By Panarat Thepgumpanat
BANGKOK (Reuters) – Thailand’s Supreme Court on Thursday upheld the death sentences of two migrant workers from Myanmar for the murder of two British backpackers that drew world attention to the tourist island of Koh Tao.
The September 2014 murders sullied Thailand’s image in the tourism industry, which makes up about a tenth of its economy.
The workers, Zaw Lin and Win Zaw Htun, were sentenced to death for the murder of David Miller, 24 and the murder and rape of Hannah Witherridge, 23, on the diving haven of Koh Tao.
Police said Witheridge had been raped and bludgeoned to death and Miller had suffered blows to his head.
A panel of two Supreme Court judges ruled on Thursday to uphold the death sentences handed down by lower courts, saying the men had been found guilty of murder and rape on the basis of evidence and forensic results.
The men displayed no emotion as they listened intently to a translator while the verdict was read at a court in the province of Nonthaburi, just north of Bangkok, the capital.
“Zaw Lin and Win Zaw Htun said afterwards that they are sad and worried by the verdict, because they said they did not commit the crime,” the court translator, Aye Mar Cho, told Reuters afterwards.
Their lawyer said they would seek a pardon from Thailand’s king.
“We will petition for royal pardon within 60 days so they would not be executed,” the lawyer, Nakhon Chompuchart, told reporters.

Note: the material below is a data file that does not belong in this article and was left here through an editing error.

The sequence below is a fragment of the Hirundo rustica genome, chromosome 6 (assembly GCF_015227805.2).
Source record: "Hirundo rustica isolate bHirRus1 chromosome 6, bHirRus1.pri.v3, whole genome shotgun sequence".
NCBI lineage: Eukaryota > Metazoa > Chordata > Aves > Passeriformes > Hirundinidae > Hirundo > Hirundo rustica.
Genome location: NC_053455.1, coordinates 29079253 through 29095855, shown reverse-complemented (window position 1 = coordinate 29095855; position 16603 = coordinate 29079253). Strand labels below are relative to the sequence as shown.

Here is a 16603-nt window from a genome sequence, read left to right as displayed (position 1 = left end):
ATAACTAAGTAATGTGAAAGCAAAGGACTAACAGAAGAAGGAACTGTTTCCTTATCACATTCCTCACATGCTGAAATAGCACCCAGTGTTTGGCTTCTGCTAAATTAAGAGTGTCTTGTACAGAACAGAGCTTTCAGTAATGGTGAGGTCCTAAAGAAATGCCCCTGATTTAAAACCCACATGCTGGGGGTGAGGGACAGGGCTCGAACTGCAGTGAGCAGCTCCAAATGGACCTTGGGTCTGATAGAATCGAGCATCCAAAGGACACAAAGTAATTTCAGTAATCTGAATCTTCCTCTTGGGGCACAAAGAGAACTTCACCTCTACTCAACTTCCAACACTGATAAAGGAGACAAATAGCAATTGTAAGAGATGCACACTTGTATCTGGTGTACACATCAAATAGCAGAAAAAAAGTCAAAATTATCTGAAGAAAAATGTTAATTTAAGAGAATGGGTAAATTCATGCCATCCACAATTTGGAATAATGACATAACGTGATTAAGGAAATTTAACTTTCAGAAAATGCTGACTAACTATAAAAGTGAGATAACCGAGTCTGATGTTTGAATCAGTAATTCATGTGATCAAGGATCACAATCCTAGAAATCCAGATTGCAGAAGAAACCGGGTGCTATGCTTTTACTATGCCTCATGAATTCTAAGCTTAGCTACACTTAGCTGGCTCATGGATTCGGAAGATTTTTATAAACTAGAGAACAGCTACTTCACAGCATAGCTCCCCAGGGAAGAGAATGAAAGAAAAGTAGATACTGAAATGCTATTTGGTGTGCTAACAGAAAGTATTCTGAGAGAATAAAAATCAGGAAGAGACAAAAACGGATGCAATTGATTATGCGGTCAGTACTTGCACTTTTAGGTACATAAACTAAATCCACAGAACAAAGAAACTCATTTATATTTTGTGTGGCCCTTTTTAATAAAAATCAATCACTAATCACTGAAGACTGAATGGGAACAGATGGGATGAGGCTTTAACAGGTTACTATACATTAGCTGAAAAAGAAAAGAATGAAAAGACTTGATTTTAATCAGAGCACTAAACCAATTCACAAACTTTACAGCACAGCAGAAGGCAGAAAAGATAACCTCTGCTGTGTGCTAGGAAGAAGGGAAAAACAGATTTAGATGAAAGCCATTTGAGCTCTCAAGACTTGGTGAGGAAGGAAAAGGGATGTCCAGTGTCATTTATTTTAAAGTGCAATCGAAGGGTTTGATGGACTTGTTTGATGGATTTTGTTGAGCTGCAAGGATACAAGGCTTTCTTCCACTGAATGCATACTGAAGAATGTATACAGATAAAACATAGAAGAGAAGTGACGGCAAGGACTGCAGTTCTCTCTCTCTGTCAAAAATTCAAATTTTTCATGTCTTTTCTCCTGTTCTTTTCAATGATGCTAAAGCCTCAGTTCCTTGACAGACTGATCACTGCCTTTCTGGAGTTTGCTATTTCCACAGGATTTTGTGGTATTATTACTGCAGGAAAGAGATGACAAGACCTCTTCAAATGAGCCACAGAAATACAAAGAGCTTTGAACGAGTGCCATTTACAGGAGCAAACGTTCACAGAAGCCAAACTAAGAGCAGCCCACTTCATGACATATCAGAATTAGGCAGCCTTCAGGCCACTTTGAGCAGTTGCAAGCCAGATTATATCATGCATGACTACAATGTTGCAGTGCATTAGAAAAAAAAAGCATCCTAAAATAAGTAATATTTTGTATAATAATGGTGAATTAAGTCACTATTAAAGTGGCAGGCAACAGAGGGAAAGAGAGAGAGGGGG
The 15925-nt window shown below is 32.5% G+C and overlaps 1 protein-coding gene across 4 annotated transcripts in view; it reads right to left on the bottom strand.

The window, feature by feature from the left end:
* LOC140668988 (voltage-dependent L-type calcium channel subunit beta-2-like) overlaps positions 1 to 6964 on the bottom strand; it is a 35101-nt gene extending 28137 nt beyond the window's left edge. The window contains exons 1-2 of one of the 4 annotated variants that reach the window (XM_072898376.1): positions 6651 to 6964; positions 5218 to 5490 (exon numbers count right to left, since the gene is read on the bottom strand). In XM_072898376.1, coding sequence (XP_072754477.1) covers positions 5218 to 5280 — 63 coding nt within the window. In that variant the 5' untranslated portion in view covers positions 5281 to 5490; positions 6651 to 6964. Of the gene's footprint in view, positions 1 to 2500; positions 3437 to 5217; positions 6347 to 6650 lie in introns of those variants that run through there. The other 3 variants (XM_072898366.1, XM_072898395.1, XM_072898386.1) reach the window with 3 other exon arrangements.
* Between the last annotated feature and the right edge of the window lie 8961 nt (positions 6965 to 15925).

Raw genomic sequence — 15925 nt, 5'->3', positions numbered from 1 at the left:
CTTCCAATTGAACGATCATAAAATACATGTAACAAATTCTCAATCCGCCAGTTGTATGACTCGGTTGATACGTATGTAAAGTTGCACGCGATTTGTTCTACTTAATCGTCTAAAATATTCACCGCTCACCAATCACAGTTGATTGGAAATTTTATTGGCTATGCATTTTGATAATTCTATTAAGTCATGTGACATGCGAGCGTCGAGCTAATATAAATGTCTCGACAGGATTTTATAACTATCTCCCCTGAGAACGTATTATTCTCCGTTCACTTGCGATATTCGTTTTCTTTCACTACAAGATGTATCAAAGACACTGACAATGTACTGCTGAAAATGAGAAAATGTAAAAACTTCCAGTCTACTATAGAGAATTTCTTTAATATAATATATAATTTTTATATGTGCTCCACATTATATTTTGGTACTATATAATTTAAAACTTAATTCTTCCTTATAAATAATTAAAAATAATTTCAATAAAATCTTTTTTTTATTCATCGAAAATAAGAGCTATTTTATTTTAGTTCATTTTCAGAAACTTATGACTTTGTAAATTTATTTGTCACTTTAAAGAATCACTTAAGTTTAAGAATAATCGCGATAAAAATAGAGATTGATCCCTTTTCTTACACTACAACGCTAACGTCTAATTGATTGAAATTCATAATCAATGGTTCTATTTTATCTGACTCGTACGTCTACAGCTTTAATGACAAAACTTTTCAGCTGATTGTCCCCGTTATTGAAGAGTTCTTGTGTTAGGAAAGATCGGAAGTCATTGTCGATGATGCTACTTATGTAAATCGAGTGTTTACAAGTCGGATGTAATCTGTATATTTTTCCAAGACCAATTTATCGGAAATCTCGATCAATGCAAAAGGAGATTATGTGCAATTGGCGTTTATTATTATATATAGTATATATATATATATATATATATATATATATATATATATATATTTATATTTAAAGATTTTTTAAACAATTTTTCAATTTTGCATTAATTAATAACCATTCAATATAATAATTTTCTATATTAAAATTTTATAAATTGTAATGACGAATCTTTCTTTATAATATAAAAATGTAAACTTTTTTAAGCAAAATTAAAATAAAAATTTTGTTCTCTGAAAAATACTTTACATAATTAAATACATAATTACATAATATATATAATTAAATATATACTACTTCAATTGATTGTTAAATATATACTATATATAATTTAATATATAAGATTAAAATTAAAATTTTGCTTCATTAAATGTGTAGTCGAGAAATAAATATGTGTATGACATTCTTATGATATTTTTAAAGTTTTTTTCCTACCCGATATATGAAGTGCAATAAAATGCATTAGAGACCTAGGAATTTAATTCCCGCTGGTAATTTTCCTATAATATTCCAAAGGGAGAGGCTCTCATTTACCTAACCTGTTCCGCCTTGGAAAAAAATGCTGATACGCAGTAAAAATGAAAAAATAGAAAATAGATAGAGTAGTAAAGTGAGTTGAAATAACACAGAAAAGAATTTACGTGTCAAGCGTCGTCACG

Thai law grants those sentenced to death 60 days to seek such a pardon, but if the king dismisses the request an execution can go ahead.
A murder convict was executed in June last year by lethal injection, but for the previous nine years all death sentences had been commuted by royal pardon.
Zaw Lin and Win Zaw Htun were convicted and sentenced to death in 2015, a verdict upheld by the appeal court in 2017.
A pro-bono legal team defending the men has said evidence collected by police was substandard. The lawyers have also said they were tortured and coerced into making confessions they later retracted.
“DNA and forensics evidence … was in my opinion fundamentally flawed and should always have been considered unreliable, when considered against international standards,” said labour activist Andy Hall.
The Supreme Court on Thursday rejected accusations of torture and ruled that DNA evidence linked the workers to the crime.
(Writing by Patpicha Tanakasempipat and Panu Wongcha-um; Editing by Kay Johnson and Clarence Fernandez)